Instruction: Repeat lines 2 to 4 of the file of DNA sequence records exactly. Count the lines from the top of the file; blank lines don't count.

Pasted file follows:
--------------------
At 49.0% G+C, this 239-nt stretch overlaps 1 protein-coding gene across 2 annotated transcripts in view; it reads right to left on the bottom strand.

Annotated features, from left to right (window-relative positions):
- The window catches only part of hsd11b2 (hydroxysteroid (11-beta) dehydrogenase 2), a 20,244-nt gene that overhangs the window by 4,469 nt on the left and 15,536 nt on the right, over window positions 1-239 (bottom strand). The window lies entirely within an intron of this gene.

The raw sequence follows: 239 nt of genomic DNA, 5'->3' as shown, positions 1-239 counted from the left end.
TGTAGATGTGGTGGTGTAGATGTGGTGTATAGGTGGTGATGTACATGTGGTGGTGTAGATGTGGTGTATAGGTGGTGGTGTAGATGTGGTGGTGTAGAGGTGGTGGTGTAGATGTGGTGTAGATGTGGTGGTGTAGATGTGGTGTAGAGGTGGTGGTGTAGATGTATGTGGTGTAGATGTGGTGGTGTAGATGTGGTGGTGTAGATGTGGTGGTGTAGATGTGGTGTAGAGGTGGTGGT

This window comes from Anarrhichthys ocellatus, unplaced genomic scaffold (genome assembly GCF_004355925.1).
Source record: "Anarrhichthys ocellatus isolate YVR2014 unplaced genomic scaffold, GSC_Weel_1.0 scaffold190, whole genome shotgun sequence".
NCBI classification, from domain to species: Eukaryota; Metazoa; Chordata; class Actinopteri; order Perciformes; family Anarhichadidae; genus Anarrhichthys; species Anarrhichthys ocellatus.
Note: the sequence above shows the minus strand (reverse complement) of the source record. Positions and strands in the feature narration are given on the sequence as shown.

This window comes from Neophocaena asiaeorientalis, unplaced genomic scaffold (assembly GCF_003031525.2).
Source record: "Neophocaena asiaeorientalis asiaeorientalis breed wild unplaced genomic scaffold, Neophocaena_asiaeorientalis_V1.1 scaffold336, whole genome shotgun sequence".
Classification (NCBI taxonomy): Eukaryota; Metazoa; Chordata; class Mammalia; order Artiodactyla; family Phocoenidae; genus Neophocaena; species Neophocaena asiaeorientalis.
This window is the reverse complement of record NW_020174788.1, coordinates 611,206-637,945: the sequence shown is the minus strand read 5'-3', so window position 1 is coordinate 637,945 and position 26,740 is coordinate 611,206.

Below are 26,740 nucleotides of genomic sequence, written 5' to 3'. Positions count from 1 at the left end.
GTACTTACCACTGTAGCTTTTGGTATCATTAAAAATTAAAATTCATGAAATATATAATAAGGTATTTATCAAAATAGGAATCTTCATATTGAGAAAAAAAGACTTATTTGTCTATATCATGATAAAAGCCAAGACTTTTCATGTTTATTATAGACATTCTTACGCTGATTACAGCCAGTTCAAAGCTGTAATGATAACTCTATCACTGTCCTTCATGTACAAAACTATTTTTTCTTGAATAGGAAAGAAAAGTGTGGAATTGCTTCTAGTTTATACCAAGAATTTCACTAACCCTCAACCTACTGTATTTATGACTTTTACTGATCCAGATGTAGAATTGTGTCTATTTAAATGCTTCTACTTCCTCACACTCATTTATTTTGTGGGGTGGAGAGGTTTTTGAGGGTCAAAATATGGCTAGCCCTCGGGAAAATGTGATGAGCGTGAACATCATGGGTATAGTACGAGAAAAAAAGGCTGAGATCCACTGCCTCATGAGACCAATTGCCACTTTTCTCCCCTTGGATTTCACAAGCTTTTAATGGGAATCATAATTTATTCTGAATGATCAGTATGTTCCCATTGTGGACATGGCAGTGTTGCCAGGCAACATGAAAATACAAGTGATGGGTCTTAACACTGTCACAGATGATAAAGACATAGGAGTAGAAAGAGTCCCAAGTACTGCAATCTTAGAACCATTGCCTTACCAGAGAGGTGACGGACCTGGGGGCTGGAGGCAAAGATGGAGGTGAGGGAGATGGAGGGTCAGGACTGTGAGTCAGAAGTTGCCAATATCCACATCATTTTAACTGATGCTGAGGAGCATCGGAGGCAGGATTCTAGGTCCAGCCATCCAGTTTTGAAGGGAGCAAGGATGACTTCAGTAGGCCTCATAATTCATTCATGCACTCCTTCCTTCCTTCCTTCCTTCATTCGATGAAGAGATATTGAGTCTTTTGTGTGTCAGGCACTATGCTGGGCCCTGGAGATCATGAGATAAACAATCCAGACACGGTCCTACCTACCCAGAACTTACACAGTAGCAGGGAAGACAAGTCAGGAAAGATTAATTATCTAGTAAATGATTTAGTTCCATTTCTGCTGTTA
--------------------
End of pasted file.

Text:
Annotated features, from left to right (window-relative positions):
- The window catches only part of hsd11b2 (hydroxysteroid (11-beta) dehydrogenase 2), a 20,244-nt gene that overhangs the window by 4,469 nt on the left and 15,536 nt on the right, over window positions 1-239 (bottom strand). The window lies entirely within an intron of this gene.

The raw sequence follows: 239 nt of genomic DNA, 5'->3' as shown, positions 1-239 counted from the left end.